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Alex Alexander exhibits at Open Eye

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In Alexandra Alexander's tiny, one-bedroom home and studio, located in an elder apartment complex in south Minneapolis, there are several bags full of art that she's planning on taking to the trash. Other paintings are scattered about on the paint-splattered carpet and furniture, amidst Crayola containers and other found art supplies. The rest of her work is at Open Eye Figure Theatre, where it will be on display throughout the run of its latest show, Joice Rejoice by Kevin Kling.

This Wednesday evening, Open Eye is hosting a reception for the artist, and all of the work there will be for sale.

"I throw things away a lot," Alexander says. This time, she's clearing some space because she's working on a new play that will be performed at Open Eye sometime in the next season.

[jump] Alexander was born in Duluth in 1943. She created art as a kid, but stopped because she tried to "fit into the status quo." She did not have a happy childhood, and her early adult life was plagued with emotional issues and alcoholism. Abandoned by her family, she had a string of three bad marriages and suffered abuse. 

She sobered up in her mid-30s, but still struggled with emotional and financial challenges. However, during that time she rediscovered the artist inside of her that she had abandoned so many years before. 

It all started with a few comedy gigs that she landed with the help of her friends. Alexander was so successful that she was asked to participate in the Walker Art Center's first Out There series, co-presented at the Southern Theater. Since then, she's performed nationally and internationally, in addition to developing her visual art. 

Alexander's paintings are colorful, depicting pathetic faces and clowns. "They're edgy with a sense of humor," she says. Made with used canvasses, found wood, and either house or Crayola paint, her work is visceral, open, and evokes a spiritual energy.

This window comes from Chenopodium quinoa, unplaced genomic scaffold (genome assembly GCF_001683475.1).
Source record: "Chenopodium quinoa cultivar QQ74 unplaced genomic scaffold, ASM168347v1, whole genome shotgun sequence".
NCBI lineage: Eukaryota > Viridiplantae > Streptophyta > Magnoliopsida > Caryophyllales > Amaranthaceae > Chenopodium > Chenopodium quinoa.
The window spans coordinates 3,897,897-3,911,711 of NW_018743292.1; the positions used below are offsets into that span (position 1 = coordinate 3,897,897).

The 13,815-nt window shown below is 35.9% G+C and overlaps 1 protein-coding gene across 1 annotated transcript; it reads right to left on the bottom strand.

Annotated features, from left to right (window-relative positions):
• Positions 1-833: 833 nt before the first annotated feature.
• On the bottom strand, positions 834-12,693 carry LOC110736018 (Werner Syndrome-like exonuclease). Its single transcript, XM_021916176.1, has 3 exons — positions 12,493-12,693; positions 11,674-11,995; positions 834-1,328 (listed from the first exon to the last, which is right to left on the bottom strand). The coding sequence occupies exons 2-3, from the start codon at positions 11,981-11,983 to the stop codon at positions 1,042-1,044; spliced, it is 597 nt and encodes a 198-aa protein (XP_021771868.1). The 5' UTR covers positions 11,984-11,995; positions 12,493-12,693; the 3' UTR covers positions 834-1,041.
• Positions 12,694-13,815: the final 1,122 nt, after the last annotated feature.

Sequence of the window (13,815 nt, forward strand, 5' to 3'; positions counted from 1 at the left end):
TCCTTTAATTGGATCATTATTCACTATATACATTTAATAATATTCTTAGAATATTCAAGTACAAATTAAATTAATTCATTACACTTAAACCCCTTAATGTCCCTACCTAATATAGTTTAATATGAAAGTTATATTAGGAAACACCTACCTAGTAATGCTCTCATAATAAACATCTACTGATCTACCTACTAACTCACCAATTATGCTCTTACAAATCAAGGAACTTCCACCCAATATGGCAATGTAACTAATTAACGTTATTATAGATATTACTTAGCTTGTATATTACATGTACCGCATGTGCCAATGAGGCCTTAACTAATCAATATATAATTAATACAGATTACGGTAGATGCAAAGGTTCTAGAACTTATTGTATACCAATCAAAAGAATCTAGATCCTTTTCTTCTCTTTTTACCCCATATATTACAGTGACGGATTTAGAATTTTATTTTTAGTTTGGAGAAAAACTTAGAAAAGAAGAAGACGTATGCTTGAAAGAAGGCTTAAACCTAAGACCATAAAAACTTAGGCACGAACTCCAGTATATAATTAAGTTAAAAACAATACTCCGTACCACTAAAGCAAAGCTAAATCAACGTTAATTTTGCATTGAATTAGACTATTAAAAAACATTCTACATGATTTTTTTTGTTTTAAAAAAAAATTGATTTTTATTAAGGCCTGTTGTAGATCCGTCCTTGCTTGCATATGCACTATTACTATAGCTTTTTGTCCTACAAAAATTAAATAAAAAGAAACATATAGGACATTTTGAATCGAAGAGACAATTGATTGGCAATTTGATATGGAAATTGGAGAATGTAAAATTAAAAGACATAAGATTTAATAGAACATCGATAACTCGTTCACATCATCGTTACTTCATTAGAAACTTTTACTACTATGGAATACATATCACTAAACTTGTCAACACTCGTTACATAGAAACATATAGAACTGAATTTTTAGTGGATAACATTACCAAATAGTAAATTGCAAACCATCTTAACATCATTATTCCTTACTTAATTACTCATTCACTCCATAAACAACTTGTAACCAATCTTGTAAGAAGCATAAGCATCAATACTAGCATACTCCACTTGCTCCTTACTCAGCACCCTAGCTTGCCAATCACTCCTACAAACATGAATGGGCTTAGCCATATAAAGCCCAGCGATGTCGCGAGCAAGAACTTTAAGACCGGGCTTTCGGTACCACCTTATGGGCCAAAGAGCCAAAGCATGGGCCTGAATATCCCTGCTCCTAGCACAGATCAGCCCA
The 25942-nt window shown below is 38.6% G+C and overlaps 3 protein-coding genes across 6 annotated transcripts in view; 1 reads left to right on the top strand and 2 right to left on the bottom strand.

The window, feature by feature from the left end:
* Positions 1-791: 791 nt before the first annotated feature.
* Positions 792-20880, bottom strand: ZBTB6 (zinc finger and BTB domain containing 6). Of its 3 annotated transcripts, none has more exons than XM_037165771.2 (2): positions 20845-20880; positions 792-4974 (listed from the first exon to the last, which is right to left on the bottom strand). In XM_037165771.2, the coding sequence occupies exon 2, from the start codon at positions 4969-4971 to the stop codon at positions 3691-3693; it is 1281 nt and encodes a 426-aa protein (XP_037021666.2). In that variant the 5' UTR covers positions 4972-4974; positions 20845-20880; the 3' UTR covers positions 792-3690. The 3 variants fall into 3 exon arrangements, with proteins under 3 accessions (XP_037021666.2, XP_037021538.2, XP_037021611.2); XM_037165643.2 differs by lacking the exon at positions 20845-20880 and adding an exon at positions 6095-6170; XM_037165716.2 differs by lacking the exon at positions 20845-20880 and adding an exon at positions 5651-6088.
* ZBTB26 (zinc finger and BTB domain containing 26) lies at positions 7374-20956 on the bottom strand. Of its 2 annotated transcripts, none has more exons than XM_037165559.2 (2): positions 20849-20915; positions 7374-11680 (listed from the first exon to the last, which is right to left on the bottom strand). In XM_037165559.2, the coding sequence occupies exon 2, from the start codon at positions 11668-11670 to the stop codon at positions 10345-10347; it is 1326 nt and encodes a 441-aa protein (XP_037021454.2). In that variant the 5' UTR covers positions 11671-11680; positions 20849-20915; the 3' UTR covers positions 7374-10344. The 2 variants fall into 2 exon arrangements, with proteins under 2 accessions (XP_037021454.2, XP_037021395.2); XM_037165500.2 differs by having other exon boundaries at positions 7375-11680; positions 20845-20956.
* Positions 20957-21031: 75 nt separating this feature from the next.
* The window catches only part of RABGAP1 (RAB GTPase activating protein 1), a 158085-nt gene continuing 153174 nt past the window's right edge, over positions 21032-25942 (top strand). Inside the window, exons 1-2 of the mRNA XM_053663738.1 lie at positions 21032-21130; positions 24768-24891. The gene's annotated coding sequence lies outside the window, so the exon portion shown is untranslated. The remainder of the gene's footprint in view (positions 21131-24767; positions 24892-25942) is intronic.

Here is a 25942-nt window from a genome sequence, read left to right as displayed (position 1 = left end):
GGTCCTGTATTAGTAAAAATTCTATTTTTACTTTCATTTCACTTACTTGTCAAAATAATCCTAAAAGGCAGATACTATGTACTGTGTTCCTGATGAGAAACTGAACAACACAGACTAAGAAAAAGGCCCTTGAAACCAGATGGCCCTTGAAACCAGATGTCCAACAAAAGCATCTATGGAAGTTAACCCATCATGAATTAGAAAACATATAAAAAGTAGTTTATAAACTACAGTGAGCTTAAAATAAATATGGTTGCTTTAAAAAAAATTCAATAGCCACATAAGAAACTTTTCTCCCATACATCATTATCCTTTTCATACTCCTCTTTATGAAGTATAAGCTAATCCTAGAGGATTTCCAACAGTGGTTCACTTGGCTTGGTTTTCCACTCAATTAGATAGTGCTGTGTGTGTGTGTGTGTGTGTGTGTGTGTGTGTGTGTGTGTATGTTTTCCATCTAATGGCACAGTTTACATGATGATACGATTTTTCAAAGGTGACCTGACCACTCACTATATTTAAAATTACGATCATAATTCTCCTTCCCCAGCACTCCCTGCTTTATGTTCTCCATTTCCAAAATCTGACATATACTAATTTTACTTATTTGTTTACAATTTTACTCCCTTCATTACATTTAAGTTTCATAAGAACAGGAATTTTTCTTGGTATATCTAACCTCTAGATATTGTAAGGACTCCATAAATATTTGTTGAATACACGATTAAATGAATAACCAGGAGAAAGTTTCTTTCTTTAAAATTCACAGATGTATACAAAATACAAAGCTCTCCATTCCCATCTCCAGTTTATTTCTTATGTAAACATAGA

Alexander says you could call her an outsider artist. The term derives from Art Brut's "raw art," labeled by French artist Jean Dubuffet to describe pieces created by insane asylum inmates. Outsider art, coined by Roger Cardinal in 1972, is a looser term, encompassing any artist that is self-taught and has little or no contact with the art world.  

What Alexander likes about outsider artists is that "they just do what they want." Like her, they aren't interested in museum art. No one ever taught Alexander how to make art, she just figured it out. Most of her work is unfinished and unframed. 

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"I don't know how to function like other people," she says, "like doing laundry or the dishes." She also doesn't always know how to deal with the "Minnesota Nice" phenomenon. "I'm so sick of nice," she says. She's not sure if it's working out in her apartment. In some ways, she'd rather live in an unfinished basement. 

At 68 years old, Alexandra makes art--whether it be visual, performance, or writing--as a coping skill. But for those who have the opportunity to see it, it is a chance to catch a glimpse of a powerful magic.

"Art Brut: A reception for the artist Alex Alexander" takes place on Wednesday, August 24 from 6 to 8 p.m.